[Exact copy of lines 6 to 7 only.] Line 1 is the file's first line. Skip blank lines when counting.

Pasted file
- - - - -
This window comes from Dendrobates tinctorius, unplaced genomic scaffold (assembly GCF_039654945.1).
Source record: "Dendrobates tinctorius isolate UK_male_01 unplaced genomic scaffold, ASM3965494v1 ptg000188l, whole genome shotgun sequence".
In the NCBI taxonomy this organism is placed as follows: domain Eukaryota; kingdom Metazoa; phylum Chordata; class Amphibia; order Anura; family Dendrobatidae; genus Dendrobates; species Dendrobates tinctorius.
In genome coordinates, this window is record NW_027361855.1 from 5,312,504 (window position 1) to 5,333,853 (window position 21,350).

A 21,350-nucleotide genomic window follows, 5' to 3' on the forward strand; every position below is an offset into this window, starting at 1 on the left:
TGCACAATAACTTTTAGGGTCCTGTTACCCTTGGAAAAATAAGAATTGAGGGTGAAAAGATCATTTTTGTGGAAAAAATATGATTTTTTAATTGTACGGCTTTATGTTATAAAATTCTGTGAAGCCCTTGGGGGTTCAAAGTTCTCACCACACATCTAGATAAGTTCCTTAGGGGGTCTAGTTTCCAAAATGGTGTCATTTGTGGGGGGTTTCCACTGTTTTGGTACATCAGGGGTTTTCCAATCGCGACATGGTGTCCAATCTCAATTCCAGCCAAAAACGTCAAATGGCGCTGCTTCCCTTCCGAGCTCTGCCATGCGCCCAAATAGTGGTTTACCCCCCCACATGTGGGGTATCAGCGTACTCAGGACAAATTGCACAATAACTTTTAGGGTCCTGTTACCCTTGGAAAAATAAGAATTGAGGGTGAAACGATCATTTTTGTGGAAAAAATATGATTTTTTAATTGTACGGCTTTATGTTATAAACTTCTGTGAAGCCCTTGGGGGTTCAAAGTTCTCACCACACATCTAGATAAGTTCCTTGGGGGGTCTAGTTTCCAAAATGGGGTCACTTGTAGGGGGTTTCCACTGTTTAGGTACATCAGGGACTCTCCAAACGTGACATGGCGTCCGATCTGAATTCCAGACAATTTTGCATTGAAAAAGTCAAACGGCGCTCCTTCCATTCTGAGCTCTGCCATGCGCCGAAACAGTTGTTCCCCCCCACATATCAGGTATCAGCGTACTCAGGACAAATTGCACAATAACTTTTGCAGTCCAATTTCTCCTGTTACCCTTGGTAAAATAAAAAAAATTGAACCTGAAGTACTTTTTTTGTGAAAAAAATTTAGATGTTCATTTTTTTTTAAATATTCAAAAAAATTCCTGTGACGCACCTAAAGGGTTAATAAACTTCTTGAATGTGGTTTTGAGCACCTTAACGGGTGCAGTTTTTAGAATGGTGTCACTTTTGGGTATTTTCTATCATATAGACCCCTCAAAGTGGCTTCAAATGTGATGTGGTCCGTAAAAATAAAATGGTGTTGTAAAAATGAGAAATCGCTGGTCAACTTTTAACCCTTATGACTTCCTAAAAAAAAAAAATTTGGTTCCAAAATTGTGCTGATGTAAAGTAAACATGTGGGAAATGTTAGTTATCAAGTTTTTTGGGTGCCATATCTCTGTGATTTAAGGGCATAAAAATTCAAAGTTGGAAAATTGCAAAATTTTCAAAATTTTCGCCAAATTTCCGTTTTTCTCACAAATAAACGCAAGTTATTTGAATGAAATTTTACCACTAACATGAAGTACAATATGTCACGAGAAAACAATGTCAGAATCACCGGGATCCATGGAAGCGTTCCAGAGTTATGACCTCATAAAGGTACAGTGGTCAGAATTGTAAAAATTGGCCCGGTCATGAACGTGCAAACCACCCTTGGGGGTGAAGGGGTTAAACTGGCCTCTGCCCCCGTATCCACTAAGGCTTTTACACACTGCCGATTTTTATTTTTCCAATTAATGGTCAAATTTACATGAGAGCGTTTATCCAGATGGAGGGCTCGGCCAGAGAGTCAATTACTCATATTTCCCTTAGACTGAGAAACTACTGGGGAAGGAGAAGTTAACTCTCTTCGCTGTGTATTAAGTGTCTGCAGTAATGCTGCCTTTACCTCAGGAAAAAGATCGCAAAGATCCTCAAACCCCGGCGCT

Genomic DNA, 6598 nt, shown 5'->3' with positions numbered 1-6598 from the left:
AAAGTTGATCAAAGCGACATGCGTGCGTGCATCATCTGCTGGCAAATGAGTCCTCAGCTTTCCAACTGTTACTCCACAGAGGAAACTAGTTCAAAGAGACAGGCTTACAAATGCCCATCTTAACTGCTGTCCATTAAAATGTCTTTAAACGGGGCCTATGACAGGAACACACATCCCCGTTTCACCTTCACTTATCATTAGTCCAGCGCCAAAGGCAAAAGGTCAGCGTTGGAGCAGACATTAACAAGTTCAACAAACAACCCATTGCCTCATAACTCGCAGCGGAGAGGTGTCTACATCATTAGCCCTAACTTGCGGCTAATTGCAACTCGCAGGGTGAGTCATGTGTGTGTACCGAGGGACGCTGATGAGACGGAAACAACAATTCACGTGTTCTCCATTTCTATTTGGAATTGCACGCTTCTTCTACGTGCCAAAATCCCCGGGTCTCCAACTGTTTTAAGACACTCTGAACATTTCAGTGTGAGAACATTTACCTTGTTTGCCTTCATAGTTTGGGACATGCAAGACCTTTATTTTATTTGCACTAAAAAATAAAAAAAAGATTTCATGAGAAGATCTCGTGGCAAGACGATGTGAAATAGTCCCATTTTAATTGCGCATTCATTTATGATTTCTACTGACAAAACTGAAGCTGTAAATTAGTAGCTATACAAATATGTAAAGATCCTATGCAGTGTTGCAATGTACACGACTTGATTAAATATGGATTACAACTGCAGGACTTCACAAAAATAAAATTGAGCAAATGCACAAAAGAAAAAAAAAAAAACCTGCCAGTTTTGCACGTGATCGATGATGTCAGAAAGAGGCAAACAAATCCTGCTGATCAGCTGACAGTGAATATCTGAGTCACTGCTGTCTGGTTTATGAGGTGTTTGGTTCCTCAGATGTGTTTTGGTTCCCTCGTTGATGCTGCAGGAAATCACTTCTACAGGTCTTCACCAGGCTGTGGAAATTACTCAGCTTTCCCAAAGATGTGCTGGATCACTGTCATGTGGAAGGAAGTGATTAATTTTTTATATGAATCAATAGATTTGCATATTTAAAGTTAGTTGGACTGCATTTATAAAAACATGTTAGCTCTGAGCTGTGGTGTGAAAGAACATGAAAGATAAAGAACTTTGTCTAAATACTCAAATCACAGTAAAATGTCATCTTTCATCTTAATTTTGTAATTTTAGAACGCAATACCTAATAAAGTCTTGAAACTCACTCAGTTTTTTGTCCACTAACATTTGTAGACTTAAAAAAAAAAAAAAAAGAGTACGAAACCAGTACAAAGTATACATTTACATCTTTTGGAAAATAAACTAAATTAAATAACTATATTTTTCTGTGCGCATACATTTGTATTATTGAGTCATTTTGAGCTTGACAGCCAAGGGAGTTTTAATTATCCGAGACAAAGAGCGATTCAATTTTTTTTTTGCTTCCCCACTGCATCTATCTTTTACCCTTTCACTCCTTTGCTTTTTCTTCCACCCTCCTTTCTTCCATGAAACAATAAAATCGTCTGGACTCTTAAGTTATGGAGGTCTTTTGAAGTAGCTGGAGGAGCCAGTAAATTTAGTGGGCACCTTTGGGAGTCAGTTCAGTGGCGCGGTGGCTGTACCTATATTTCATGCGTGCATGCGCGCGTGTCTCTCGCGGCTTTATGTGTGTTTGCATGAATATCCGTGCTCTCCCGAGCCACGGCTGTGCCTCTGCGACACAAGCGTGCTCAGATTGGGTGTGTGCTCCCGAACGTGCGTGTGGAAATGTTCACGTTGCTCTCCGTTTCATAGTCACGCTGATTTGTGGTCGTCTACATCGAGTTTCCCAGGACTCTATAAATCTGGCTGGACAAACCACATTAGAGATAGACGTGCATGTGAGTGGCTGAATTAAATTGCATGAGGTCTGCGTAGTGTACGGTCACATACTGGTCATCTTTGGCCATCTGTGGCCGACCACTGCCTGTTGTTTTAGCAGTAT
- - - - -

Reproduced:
TGCACAATAACTTTTAGGGTCCTGTTACCCTTGGAAAAATAAGAATTGAGGGTGAAAAGATCATTTTTGTGGAAAAAATATGATTTTTTAATTGTACGGCTTTATGTTATAAAATTCTGTGAAGCCCTTGGGGGTTCAAAGTTCTCACCACACATCTAGATAAGTTCCTTAGGGGGTCTAGTTTCCAAAATGGTGTCATTTGTGGGGGGTTTCCACTGTTTTGGTACATCAGGGGTTTTCCAATCGCGACATGGTGTCCAATCTCAATTCCAGCCAAAAACGTCAAATGGCGCTGCTTCCCTTCCGAGCTCTGCCATGCGCCCAAATAGTGGTTTACCCCCCCACATGTGGGGTATCAGCGTACTCAGGACAAATTGCACAATAACTTTTAGGGTCCTGTTACCCTTGGAAAAATAAGAATTGAGGGTGAAACGATCATTTTTGTGGAAAAAATATGATTTTTTAATTGTACGGCTTTATGTTATAAACTTCTGTGAAGCCCTTGGGGGTTCAAAGTTCTCACCACACATCTAGATAAGTTCCTTGGGGGGTCTAGTTTCCAAAATGGGGTCACTTGTAGGGGGTTTCCACTGTTTAGGTACATCAGGGACTCTCCAAACGTGACATGGCGTCCGATCTGAATTCCAGACAATTTTGCATTGAAAAAGTCAAACGGCGCTCCTTCCATTCTGAGCTCTGCCATGCGCCGAAACAGTTGTTCCCCCCCACATATCAGGTATCAGCGTACTCAGGACAAATTGCACAATAACTTTTGCAGTCCAATTTCTCCTGTTACCCTTGGTAAAATAAAAAAAATTGAACCTGAAGTACTTTTTTTGTGAAAAAAATTTAGATGTTCATTTTTTTTTAAATATTCAAAAAAATTCCTGTGACGCACCTAAAGGGTTAATAAACTTCTTGAATGTGGTTTTGAGCACCTTAACGGGTGCAGTTTTTAGAATGGTGTCACTTTTGGGTATTTTCTATCATATAGACCCCTCAAAGTGGCTTCAAATGTGATGTGGTCCGTAAAAATAAAATGGTGTTGTAAAAATGAGAAATCGCTGGTCAACTTTTAACCCTTATGACTTCCTAAAAAAAAAAAATTTGGTTCCAAAATTGTGCTGATGTAAAGTAAACATGTGGGAAATGTTAGTTATCAAGTTTTTTGGGTGCCATATCTCTGTGATTTAAGGGCATAAAAATTCAAAGTTGGAAAATTGCAAAATTTTCAAAATTTTCGCCAAATTTCCGTTTTTCTCACAAATAAACGCAAGTTATTTGAATGAAATTTTACCACTAACATGAAGTACAATATGTCACGAGAAAACAATGTCAGAATCACCGGGATCCATGGAAGCGTTCCAGAGTTATGACCTCATAAAGGTACAGTGGTCAGAATTGTAAAAATTGGCCCGGTCATGAACGTGCAAACCACCCTTGGGGGTGAAGGGGTTAAACTGGCCTCTGCCCCCGTATCCACTAAGGCTTTTACACACTGCCGATTTTTATTTTTCCAATTAATGGTCAAATTTACATGAGAGCGTTTATCCAGATGGAGGGCTCGGCCAGAGAGTCAATTACTCATATTTCCCTTAGACTGAGAAACTACTGGGGAAGGAGAAGTTAACTCTCTTCGCTGTGTATTAAGTGTCTGCAGTAATGCTGCCTTTACCTCAGGAAAAAGATCGCAAAGATCCTCAAACCCCGGCGCT

Genomic DNA, 6598 nt, shown 5'->3' with positions numbered 1-6598 from the left: